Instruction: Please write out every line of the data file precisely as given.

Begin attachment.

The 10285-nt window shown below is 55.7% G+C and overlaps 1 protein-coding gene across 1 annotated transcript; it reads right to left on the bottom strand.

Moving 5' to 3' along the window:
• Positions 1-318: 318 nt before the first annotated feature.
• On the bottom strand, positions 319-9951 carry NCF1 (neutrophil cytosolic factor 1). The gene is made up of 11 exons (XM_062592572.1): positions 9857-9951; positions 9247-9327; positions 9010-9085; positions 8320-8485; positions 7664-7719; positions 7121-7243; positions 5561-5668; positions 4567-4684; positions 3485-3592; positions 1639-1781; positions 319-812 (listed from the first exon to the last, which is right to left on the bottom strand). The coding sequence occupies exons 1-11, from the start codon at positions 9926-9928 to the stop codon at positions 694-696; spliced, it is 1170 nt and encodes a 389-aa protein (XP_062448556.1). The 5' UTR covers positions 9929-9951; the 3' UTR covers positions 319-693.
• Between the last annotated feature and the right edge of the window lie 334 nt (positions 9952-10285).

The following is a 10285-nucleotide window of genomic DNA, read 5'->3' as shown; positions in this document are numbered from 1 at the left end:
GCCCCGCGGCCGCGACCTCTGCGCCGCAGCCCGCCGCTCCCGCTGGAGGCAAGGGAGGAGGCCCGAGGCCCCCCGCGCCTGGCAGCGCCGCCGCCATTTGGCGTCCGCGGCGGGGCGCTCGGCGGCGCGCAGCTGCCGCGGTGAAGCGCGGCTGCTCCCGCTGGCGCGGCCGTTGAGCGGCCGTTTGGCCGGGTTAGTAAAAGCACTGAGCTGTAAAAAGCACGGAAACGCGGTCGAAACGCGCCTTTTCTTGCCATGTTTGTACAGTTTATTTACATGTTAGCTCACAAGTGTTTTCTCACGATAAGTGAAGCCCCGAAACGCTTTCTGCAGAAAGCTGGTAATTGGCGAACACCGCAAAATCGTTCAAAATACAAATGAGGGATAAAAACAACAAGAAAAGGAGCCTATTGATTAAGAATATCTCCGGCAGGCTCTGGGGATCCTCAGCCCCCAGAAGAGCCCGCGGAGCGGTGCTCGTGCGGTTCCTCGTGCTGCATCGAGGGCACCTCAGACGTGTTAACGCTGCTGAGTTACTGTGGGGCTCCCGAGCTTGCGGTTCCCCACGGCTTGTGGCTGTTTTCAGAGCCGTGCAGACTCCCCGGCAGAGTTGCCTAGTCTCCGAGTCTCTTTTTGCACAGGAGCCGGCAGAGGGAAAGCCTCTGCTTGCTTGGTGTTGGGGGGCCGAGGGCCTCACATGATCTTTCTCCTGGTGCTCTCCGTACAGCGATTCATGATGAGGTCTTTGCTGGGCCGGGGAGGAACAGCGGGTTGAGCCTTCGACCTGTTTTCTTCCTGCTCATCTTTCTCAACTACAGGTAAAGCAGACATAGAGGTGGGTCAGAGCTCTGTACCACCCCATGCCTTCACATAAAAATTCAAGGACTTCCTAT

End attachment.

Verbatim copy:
The 10285-nt window shown below is 55.7% G+C and overlaps 1 protein-coding gene across 1 annotated transcript; it reads right to left on the bottom strand.

Moving 5' to 3' along the window:
• Positions 1-318: 318 nt before the first annotated feature.
• On the bottom strand, positions 319-9951 carry NCF1 (neutrophil cytosolic factor 1). The gene is made up of 11 exons (XM_062592572.1): positions 9857-9951; positions 9247-9327; positions 9010-9085; positions 8320-8485; positions 7664-7719; positions 7121-7243; positions 5561-5668; positions 4567-4684; positions 3485-3592; positions 1639-1781; positions 319-812 (listed from the first exon to the last, which is right to left on the bottom strand). The coding sequence occupies exons 1-11, from the start codon at positions 9926-9928 to the stop codon at positions 694-696; spliced, it is 1170 nt and encodes a 389-aa protein (XP_062448556.1). The 5' UTR covers positions 9929-9951; the 3' UTR covers positions 319-693.
• Between the last annotated feature and the right edge of the window lie 334 nt (positions 9952-10285).

The following is a 10285-nucleotide window of genomic DNA, read 5'->3' as shown; positions in this document are numbered from 1 at the left end:
GCCCCGCGGCCGCGACCTCTGCGCCGCAGCCCGCCGCTCCCGCTGGAGGCAAGGGAGGAGGCCCGAGGCCCCCCGCGCCTGGCAGCGCCGCCGCCATTTGGCGTCCGCGGCGGGGCGCTCGGCGGCGCGCAGCTGCCGCGGTGAAGCGCGGCTGCTCCCGCTGGCGCGGCCGTTGAGCGGCCGTTTGGCCGGGTTAGTAAAAGCACTGAGCTGTAAAAAGCACGGAAACGCGGTCGAAACGCGCCTTTTCTTGCCATGTTTGTACAGTTTATTTACATGTTAGCTCACAAGTGTTTTCTCACGATAAGTGAAGCCCCGAAACGCTTTCTGCAGAAAGCTGGTAATTGGCGAACACCGCAAAATCGTTCAAAATACAAATGAGGGATAAAAACAACAAGAAAAGGAGCCTATTGATTAAGAATATCTCCGGCAGGCTCTGGGGATCCTCAGCCCCCAGAAGAGCCCGCGGAGCGGTGCTCGTGCGGTTCCTCGTGCTGCATCGAGGGCACCTCAGACGTGTTAACGCTGCTGAGTTACTGTGGGGCTCCCGAGCTTGCGGTTCCCCACGGCTTGTGGCTGTTTTCAGAGCCGTGCAGACTCCCCGGCAGAGTTGCCTAGTCTCCGAGTCTCTTTTTGCACAGGAGCCGGCAGAGGGAAAGCCTCTGCTTGCTTGGTGTTGGGGGGCCGAGGGCCTCACATGATCTTTCTCCTGGTGCTCTCCGTACAGCGATTCATGATGAGGTCTTTGCTGGGCCGGGGAGGAACAGCGGGTTGAGCCTTCGACCTGTTTTCTTCCTGCTCATCTTTCTCAACTACAGGTAAAGCAGACATAGAGGTGGGTCAGAGCTCTGTACCACCCCATGCCTTCACATAAAAATTCAAGGACTTCCTAT